What's keeping CEOs up at night? - Business Leader News

What’s keeping CEOs up at night?

We spoke to Stephanie Neal, Director of the Center for Analytics and Behavioral Research at DDI and author behind the global leadership company’s 2023 Global Leadership Forecast, who revealed the factors driving CEOs’ most pressing concerns as they look ahead to the next three years.

What concerns are causing CEOs to lose sleep these days?

CEOs are incredibly concerned about the state of talent in their organizations. For the first time in more than 20 years of this study, all three of the top concerns CEOs reported were talent-related and included:

Given much of the news recently about layoffs, growing recession fears, artificial intelligence (AI) and other high-profile business concerns, these concerns were surprising. But what they reveal is that CEOs are thinking about how to confront risk for their companies, with most worried they won’t have the talent and capabilities needed to meet these challenges.

Most CEOs are still feeling scarred and vulnerable from the labor market over the last few years, and they feel unequipped for the uncertainty ahead. They’re feeling the tension of unpredictability but know that their best safeguard against risk is to have highly talented, agile people who can quickly pivot to meet changing conditions.

What should CEOs be asking their leaders to do differently to meet these challenges?

First and foremost, CEOs need to be aware that top talent has a very low tolerance for ineffective leadership. Leaders who reported that their company’s leaders lacked interpersonal skills were 3.5x more likely to say they intended to leave within a year.

The pandemic and ensuing business challenges highlighted how important it is for leaders to be more human at work and think holistically about how they meet the personal and practical needs of their teams. While some may be hoping for certain things to return to the way they were pre-pandemic, the need to be more human and empathetic is not going away.

Should more CEOs consider bringing people back to the office to help build a stronger culture and retain talent?

We’re seeing strong movement among many companies to bring back remote workers, with many executive teams citing the need to preserve their company culture. Companies that take this strategy need to be prepared to lose many of their most talented leaders, especially younger ones. Among companies that did not support flexible work, our study showed that leaders were 1.3X more likely to leave, with those under 35 being 2.2X more likely.

CEOs should also consider that leaders who work remotely are more likely to be engaged in their role than their peers that work in the office. In fact, 53 percent of leaders who work remotely say they contribute beyond what is required of them, compared to only 41 percent who work in person.

In short, the most talented leaders know they can find work anywhere with relative ease. If they want to work remotely and your company doesn’t offer a remote policy (and assuming it’s not an essential part of the job), it’s likely that they will simply go elsewhere.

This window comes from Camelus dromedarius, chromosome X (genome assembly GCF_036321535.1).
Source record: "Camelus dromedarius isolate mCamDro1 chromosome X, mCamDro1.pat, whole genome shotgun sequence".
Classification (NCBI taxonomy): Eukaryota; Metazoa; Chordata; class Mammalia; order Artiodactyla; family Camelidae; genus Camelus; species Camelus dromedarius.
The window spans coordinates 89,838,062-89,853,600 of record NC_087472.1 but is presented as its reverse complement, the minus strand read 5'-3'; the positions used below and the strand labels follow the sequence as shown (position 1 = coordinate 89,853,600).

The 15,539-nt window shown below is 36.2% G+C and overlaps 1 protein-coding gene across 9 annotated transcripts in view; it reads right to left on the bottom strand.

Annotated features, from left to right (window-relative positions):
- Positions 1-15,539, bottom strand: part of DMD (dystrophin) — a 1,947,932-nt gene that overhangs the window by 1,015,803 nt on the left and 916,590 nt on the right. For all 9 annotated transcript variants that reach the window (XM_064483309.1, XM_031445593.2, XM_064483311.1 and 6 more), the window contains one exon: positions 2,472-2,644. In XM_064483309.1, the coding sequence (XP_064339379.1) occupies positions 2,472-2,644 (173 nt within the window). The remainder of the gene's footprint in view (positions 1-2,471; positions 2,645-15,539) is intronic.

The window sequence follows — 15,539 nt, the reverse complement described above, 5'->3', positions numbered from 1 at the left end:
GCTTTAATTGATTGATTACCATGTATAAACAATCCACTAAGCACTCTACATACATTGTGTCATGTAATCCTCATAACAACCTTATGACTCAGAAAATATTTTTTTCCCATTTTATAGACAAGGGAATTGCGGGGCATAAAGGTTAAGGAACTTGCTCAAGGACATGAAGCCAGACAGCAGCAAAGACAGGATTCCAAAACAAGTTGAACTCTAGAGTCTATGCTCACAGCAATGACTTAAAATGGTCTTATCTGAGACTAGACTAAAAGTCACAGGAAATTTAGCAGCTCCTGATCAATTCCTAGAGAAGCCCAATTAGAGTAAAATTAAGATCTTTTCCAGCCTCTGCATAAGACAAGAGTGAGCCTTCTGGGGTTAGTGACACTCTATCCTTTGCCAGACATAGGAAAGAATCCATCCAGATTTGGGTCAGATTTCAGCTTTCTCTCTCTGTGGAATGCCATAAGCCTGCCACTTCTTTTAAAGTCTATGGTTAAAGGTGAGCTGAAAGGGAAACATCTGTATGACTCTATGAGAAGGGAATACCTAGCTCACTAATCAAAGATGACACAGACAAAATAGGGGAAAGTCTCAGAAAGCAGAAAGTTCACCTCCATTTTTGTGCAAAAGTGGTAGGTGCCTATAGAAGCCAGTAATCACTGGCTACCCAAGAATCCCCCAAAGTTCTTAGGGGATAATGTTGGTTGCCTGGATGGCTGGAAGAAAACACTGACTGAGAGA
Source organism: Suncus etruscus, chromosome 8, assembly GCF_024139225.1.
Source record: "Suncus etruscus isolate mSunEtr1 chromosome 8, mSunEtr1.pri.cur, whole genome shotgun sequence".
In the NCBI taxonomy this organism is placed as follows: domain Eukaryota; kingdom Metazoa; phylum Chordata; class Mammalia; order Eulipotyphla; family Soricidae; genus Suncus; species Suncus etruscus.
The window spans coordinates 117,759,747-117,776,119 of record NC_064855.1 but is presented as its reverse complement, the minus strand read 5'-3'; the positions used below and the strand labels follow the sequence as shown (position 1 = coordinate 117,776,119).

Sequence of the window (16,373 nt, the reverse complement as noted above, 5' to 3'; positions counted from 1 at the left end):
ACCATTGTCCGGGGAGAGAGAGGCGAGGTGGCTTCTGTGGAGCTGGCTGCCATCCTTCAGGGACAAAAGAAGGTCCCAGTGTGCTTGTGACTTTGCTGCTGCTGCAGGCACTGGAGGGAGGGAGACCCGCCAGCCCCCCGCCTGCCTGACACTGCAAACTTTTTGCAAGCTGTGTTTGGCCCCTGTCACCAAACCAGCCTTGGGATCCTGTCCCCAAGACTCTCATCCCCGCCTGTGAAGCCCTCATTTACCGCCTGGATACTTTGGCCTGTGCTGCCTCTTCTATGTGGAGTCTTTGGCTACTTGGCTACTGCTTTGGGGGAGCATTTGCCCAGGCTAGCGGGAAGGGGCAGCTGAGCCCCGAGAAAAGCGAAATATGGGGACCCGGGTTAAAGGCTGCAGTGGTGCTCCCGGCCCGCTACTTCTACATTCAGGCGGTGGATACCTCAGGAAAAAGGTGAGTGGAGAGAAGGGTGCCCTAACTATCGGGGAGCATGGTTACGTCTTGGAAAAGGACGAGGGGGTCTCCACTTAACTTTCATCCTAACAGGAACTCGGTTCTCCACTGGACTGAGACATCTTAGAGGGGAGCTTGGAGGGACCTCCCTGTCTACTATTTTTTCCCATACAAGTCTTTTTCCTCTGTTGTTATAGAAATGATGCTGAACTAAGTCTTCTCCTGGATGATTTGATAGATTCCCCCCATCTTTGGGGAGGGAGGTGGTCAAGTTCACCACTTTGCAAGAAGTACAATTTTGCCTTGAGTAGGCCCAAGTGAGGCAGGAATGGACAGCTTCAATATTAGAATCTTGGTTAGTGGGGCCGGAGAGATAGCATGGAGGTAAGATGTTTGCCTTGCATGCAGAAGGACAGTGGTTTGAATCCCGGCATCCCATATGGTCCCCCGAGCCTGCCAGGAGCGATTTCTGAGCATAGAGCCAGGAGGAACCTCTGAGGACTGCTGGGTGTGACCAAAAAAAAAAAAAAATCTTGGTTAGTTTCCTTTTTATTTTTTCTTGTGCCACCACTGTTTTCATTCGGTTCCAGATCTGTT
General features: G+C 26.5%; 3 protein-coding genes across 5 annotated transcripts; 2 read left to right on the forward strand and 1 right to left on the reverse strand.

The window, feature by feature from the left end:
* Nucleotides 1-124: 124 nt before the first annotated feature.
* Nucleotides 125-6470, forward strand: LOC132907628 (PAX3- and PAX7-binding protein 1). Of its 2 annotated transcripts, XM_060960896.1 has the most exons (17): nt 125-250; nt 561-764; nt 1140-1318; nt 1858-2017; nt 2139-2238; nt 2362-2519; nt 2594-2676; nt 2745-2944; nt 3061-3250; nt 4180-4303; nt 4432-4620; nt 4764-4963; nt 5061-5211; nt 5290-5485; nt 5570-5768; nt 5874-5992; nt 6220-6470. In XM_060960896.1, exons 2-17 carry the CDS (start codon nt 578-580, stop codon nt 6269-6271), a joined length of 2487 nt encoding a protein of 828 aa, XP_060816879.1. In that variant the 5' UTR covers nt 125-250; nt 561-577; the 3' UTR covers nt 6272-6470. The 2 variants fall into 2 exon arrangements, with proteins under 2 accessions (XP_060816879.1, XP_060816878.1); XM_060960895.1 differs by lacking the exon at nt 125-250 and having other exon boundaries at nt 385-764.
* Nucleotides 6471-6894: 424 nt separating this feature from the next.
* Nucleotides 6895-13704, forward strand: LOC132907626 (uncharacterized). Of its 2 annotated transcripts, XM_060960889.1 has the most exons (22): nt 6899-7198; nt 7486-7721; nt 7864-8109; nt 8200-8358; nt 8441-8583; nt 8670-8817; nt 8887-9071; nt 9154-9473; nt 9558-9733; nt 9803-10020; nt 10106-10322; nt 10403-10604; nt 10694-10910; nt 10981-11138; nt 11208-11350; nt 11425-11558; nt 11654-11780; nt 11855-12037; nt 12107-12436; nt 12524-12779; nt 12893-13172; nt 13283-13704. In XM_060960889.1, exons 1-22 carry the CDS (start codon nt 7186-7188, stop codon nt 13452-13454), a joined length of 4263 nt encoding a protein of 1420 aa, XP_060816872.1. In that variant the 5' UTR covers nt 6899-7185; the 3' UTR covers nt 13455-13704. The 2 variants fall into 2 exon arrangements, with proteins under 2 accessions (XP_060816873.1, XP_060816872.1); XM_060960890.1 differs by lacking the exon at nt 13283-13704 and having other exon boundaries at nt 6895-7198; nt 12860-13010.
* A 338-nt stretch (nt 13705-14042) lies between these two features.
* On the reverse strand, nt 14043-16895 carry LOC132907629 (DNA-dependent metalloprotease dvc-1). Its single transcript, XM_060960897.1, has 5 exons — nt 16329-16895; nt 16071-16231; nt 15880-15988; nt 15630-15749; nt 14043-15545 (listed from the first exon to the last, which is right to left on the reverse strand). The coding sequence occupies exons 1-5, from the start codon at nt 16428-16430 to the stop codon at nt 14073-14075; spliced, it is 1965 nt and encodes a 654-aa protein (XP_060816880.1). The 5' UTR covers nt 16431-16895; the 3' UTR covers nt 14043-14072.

How should CEOs think about their next-gen leaders compared to those before them?

The top priority should be providing high-value development opportunities for next-gen leaders. Younger, high-potential employees are 2.4X more likely to stay at companies that offer key development experiences such as coaching, leadership training and assessments to help them understand their strengths and areas for improvement.

CEOs also need to understand that next-gen leaders may have a very different view about the role of work in their life. Younger leaders are still highly ambitious but are increasingly prone to burnout. If the CEO supports a leadership culture that models long hours as the only path to success, the company may struggle to engage next-gen leaders who want to create boundaries for work-life balance.

Last but not least, younger generations are looking for a strong sense of purpose in their work. CEOs need to think about how they communicate a clear and strong vision of the company’s purpose, and how their contributions serve that purpose. In fact, participants in our study who reported having a strong sense of purpose at work were 9X more likely to feel engaged in their role and 2.4X more likely to say they intended to stay at the company.

If CEOs had to focus on one action to take next, what would that be?

Across the research in this study, the most powerful theme that emerged was the importance of building a strong culture of trust. Trust is the linchpin of creating a culture that attracts and retains top talent from all backgrounds. However, few companies are exceeding in this area. Only 32% of employees say they trust senior leaders at their organization to do what is right.

CEOs and leadership teams should remember that building trust doesn’t mean employees have to think you have all the answers. Our research revealed that employees are 7.5X more likely to trust leaders who genuinely acknowledge their own failures and shortcomings.

In short, the CEOs who succeed against the talent challenges of the future will be the ones to build a culture that draws strength from the human experience at work. They need to understand that they themselves are flawed but ambitious humans and create a strong environment of trust that brings out the best in their people.